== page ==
• All reactions occur in the mitochondria
    • Pathway
      • Pyruvate (3C) → Acetyl-CoA (2C)
        • Produces NADH + CO2
          • 1 carbon from pyruvate is converted into CO2
        • Catalyzed by Pyruvate Dehydrogenase Complex (irreversible)
          • Requires 5 cofactors: B1, B2, B3, B5, lipoic acid
        • Inhibited by ATP, Acetyl-CoA, NADH
      • Acetyl-CoA (2C) + Oxaloacetate (4C) → Citrate (6C)
        • Catalyzed by citrate synthase (irreversible)
        • Inhibited by ATP
      • Citrate (6C) → Isocitrate (6C)
        • Via cis-Aconitate, in a reaction catalyzed by Aconitase
      • Isocitrate (6C) → alpha-ketoglutarate (5C)
        • Via isocitrate dehydrogenase (irreversible)
        • Produces NADH + CO2
          • 1 carbon from isocitrate is converted into CO2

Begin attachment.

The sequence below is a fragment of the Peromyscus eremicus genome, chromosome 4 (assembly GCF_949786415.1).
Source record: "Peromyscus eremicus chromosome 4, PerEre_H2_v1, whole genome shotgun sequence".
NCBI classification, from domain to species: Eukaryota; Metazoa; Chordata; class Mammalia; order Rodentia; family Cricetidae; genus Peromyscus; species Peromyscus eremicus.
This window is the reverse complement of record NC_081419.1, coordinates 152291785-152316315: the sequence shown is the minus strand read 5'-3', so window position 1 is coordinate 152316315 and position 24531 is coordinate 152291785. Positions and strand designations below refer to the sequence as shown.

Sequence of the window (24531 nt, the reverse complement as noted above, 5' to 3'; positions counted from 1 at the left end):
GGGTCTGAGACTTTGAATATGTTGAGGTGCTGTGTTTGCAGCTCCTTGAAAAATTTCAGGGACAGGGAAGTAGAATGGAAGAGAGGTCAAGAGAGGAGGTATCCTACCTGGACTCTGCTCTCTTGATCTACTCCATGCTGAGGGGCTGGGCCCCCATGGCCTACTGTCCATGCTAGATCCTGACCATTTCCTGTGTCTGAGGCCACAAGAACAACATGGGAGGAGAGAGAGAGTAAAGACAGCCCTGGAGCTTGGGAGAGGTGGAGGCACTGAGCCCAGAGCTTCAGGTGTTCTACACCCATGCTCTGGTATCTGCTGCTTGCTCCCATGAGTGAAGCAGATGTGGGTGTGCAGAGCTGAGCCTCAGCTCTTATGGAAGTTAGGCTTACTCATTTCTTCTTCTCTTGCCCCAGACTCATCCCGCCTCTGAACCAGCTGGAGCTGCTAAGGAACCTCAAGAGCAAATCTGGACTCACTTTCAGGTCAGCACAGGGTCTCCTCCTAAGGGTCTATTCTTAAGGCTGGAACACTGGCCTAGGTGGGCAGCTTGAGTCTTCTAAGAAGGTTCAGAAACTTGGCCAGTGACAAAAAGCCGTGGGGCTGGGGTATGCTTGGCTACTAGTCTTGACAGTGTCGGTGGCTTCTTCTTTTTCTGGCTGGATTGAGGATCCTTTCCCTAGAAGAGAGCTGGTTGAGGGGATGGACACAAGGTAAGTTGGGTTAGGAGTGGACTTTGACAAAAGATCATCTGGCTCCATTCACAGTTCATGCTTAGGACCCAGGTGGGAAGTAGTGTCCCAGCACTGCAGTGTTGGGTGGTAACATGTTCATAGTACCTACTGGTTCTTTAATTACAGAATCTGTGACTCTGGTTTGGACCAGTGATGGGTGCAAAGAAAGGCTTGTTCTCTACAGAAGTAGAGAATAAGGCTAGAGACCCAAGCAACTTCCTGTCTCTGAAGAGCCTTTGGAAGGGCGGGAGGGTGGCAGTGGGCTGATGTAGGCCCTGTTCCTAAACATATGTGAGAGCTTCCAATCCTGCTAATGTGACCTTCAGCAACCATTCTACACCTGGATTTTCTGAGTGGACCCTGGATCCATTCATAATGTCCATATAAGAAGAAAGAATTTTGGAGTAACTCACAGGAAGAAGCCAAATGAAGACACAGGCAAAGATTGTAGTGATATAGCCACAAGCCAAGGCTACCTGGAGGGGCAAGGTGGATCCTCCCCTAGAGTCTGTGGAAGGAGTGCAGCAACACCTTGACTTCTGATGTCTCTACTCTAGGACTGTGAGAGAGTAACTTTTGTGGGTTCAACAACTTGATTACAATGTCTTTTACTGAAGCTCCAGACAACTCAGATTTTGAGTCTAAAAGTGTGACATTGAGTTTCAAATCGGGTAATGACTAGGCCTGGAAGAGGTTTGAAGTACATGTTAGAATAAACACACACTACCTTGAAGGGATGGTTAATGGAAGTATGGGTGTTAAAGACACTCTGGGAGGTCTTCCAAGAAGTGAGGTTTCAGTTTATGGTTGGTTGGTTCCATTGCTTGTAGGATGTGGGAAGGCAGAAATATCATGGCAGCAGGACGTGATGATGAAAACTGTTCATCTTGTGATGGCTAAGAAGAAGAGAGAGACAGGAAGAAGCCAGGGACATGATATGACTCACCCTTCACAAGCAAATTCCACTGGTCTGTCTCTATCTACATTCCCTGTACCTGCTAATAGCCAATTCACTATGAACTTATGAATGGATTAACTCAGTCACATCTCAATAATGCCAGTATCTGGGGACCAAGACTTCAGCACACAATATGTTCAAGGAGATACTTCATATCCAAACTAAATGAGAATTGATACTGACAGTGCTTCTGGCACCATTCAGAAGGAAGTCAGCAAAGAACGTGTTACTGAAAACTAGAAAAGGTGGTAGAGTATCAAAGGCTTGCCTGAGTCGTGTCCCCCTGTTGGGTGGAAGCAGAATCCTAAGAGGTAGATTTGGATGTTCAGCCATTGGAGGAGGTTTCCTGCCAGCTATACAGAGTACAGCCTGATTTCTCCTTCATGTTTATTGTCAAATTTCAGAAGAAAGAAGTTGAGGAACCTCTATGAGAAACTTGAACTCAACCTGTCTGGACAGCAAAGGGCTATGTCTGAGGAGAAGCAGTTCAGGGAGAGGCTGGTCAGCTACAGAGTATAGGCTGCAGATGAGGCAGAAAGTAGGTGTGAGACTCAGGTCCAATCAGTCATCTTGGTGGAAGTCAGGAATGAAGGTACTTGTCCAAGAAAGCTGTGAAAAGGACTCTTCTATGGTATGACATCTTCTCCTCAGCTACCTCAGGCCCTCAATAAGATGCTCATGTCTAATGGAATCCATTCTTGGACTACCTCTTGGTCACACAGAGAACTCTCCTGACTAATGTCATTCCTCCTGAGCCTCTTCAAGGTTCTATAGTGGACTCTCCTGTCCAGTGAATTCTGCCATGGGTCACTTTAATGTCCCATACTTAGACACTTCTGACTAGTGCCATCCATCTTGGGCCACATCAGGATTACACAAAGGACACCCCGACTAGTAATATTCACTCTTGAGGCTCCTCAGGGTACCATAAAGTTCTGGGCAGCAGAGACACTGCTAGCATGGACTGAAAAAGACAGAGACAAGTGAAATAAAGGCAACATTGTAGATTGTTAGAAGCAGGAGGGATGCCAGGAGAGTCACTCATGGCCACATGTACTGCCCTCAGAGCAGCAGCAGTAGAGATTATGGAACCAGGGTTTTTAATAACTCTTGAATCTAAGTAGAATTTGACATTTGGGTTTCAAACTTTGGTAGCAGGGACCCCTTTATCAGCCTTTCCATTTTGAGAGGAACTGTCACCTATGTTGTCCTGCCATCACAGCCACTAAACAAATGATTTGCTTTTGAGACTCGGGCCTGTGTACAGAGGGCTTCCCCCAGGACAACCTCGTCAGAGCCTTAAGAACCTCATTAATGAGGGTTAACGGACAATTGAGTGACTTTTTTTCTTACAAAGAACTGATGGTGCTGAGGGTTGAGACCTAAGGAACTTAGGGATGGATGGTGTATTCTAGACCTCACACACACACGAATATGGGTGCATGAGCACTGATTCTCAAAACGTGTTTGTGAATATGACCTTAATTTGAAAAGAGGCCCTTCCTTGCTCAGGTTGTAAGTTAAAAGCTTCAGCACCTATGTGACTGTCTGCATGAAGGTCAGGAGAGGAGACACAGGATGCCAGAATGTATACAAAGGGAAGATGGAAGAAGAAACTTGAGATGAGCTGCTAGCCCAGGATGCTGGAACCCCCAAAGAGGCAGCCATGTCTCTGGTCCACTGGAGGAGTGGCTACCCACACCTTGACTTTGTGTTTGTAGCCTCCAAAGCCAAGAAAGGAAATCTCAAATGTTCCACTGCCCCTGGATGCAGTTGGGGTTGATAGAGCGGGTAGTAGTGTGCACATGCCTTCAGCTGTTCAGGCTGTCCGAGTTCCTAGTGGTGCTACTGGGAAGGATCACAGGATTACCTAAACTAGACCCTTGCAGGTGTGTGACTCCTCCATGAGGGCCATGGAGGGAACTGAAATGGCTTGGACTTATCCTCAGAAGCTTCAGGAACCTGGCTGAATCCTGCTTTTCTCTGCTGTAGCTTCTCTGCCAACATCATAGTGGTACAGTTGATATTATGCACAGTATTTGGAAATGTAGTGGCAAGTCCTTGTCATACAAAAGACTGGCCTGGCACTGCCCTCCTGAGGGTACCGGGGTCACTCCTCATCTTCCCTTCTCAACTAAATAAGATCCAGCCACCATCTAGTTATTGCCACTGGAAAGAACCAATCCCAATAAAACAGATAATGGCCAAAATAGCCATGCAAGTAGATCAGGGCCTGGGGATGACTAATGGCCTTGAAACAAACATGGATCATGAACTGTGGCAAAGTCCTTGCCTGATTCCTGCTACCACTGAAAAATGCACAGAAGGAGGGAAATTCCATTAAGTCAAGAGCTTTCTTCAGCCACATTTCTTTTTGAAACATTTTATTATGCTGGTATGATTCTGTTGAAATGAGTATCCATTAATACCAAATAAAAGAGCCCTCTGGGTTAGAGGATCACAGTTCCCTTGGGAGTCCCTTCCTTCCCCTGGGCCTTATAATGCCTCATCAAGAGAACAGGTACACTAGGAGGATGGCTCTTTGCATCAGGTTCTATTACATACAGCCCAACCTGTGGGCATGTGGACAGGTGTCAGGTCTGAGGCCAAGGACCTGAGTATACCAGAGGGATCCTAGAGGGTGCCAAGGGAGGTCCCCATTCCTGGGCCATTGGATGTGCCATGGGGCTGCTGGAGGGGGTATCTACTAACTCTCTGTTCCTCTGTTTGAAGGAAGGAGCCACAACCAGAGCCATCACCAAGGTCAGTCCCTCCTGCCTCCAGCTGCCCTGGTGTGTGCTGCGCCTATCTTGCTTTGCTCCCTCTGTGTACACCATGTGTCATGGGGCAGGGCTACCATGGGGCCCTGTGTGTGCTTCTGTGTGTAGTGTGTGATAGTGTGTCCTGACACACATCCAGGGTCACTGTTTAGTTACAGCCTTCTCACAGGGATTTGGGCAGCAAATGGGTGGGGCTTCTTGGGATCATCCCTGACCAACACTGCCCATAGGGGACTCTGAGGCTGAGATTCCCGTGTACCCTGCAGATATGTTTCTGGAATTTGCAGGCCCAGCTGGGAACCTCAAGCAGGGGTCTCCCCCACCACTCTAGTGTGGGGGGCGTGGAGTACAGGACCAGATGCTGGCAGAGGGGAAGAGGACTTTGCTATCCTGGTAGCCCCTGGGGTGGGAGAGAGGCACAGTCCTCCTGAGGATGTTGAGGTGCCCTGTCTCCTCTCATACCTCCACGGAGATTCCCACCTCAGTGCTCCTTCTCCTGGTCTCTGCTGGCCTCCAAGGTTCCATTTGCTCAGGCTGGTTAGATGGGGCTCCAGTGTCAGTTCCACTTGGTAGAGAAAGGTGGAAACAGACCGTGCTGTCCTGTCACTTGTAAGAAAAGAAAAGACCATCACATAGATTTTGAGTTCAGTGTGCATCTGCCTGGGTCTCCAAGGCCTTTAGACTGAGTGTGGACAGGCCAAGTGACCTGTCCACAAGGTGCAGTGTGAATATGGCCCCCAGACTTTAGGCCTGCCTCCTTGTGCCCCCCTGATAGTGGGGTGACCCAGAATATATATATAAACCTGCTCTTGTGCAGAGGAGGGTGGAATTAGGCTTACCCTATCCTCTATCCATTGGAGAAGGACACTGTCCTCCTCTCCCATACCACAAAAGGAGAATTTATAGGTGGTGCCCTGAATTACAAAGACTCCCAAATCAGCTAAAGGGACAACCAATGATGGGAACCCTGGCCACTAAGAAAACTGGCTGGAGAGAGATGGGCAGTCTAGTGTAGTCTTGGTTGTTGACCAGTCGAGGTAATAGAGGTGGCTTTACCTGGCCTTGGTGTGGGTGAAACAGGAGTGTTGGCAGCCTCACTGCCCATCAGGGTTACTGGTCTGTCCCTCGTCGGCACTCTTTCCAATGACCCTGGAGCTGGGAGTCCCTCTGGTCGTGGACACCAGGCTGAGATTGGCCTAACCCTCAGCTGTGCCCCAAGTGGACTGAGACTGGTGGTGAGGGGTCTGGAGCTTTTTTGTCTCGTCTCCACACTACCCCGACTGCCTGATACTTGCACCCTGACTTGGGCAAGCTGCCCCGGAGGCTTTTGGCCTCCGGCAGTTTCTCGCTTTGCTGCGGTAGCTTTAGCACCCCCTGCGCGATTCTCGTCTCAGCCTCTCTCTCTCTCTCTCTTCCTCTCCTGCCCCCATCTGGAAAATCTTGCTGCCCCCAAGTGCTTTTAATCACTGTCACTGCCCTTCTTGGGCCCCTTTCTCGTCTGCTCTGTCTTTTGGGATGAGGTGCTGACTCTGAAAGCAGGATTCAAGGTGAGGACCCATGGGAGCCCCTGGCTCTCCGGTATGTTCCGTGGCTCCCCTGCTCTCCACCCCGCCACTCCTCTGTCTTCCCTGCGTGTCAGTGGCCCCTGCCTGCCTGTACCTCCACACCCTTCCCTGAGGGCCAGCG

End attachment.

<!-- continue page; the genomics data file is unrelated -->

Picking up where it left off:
• Reaction is blocked by high levels of ammonia
          • Thought to be cause of encephalopathy in hyperammonemia, e.g. liver failure
        • Inhibited by ATP and NADH
        • Stimulated by ADP
      • alpha-ketoglutarate (5C) → Succinyl-CoA (4C)
        • Via alpha-ketoglutarate dehydrogenase (irreversible)
          • Requires same 5 cofactors as pyruvate dehydrogenase complex (B1, B2, B3, B5, lipoic acid)
        • Produces NADH + CO2
          • 1 carbon from alpha-ketoglutarate is converted into CO2
        • Inhibited by Succinyl-CoA, NADH, ATP
      • Succinyl-CoA (4C) → Succinate (4C)
        • Via succinate thiokinase/succinate-CoA synthetase (reversible)
        • Produces GTP + CoA
      • Succinate (4C) → Fumarate (4C)
        • Via succinate dehydrogenase (reversible)
          • Derived from Vitamin B2 (FAD)
          • Same reaction as ETC, but in reverse
        • Produces FADH2
      • Fumarate (4C) → Malate (4C)
        • Via fumarase (reversible)
      • Malate (4C) → Oxaloacetate (4C)
        • Via malate dehydrogenase (reversible)
        • Produces NADH
          • Excess NADH may inhibit this reaction
        • Oxaloacetate repeats cycle